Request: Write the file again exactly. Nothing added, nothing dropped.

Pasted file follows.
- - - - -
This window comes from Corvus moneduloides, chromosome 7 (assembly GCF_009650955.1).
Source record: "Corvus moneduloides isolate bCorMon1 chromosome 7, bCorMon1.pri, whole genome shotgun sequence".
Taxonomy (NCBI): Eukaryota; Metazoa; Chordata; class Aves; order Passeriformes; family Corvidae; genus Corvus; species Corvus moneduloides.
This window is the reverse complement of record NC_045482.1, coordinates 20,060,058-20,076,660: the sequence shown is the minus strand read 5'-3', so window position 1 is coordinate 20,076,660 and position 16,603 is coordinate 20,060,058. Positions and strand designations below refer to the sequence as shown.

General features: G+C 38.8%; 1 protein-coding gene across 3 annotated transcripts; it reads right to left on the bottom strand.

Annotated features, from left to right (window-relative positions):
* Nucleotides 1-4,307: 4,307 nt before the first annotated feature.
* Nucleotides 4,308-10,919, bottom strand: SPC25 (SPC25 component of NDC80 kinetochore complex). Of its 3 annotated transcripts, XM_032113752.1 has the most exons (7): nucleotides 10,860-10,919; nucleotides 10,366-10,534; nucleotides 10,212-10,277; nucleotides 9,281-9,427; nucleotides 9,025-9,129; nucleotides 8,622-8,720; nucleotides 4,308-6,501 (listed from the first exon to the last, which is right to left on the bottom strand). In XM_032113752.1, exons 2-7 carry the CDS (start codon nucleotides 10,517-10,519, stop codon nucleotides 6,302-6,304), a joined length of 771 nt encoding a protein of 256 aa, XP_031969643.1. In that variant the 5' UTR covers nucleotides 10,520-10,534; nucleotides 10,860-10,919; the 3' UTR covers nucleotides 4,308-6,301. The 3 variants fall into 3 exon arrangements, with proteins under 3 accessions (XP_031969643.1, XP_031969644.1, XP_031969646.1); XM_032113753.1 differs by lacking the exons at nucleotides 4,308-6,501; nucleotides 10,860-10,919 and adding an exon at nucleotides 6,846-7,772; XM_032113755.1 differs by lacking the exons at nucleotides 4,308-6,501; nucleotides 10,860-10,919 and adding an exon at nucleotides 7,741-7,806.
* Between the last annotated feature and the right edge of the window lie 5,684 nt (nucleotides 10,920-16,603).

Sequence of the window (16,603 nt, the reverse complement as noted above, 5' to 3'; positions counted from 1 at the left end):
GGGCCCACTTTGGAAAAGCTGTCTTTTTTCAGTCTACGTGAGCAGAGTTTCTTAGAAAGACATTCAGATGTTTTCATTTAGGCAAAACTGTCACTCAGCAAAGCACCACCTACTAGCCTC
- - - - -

This window comes from Corvus moneduloides, chromosome 7 (assembly GCF_009650955.1).
Source record: "Corvus moneduloides isolate bCorMon1 chromosome 7, bCorMon1.pri, whole genome shotgun sequence".
Taxonomy (NCBI): Eukaryota; Metazoa; Chordata; class Aves; order Passeriformes; family Corvidae; genus Corvus; species Corvus moneduloides.
This window is the reverse complement of record NC_045482.1, coordinates 20,060,058-20,076,660: the sequence shown is the minus strand read 5'-3', so window position 1 is coordinate 20,076,660 and position 16,603 is coordinate 20,060,058. Positions and strand designations below refer to the sequence as shown.

General features: G+C 38.8%; 1 protein-coding gene across 3 annotated transcripts; it reads right to left on the bottom strand.

Annotated features, from left to right (window-relative positions):
* Nucleotides 1-4,307: 4,307 nt before the first annotated feature.
* Nucleotides 4,308-10,919, bottom strand: SPC25 (SPC25 component of NDC80 kinetochore complex). Of its 3 annotated transcripts, XM_032113752.1 has the most exons (7): nucleotides 10,860-10,919; nucleotides 10,366-10,534; nucleotides 10,212-10,277; nucleotides 9,281-9,427; nucleotides 9,025-9,129; nucleotides 8,622-8,720; nucleotides 4,308-6,501 (listed from the first exon to the last, which is right to left on the bottom strand). In XM_032113752.1, exons 2-7 carry the CDS (start codon nucleotides 10,517-10,519, stop codon nucleotides 6,302-6,304), a joined length of 771 nt encoding a protein of 256 aa, XP_031969643.1. In that variant the 5' UTR covers nucleotides 10,520-10,534; nucleotides 10,860-10,919; the 3' UTR covers nucleotides 4,308-6,301. The 3 variants fall into 3 exon arrangements, with proteins under 3 accessions (XP_031969643.1, XP_031969644.1, XP_031969646.1); XM_032113753.1 differs by lacking the exons at nucleotides 4,308-6,501; nucleotides 10,860-10,919 and adding an exon at nucleotides 6,846-7,772; XM_032113755.1 differs by lacking the exons at nucleotides 4,308-6,501; nucleotides 10,860-10,919 and adding an exon at nucleotides 7,741-7,806.
* Between the last annotated feature and the right edge of the window lie 5,684 nt (nucleotides 10,920-16,603).

Sequence of the window (16,603 nt, the reverse complement as noted above, 5' to 3'; positions counted from 1 at the left end):
GGGCCCACTTTGGAAAAGCTGTCTTTTTTCAGTCTACGTGAGCAGAGTTTCTTAGAAAGACATTCAGATGTTTTCATTTAGGCAAAACTGTCACTCAGCAAAGCACCACCTACTAGCCTC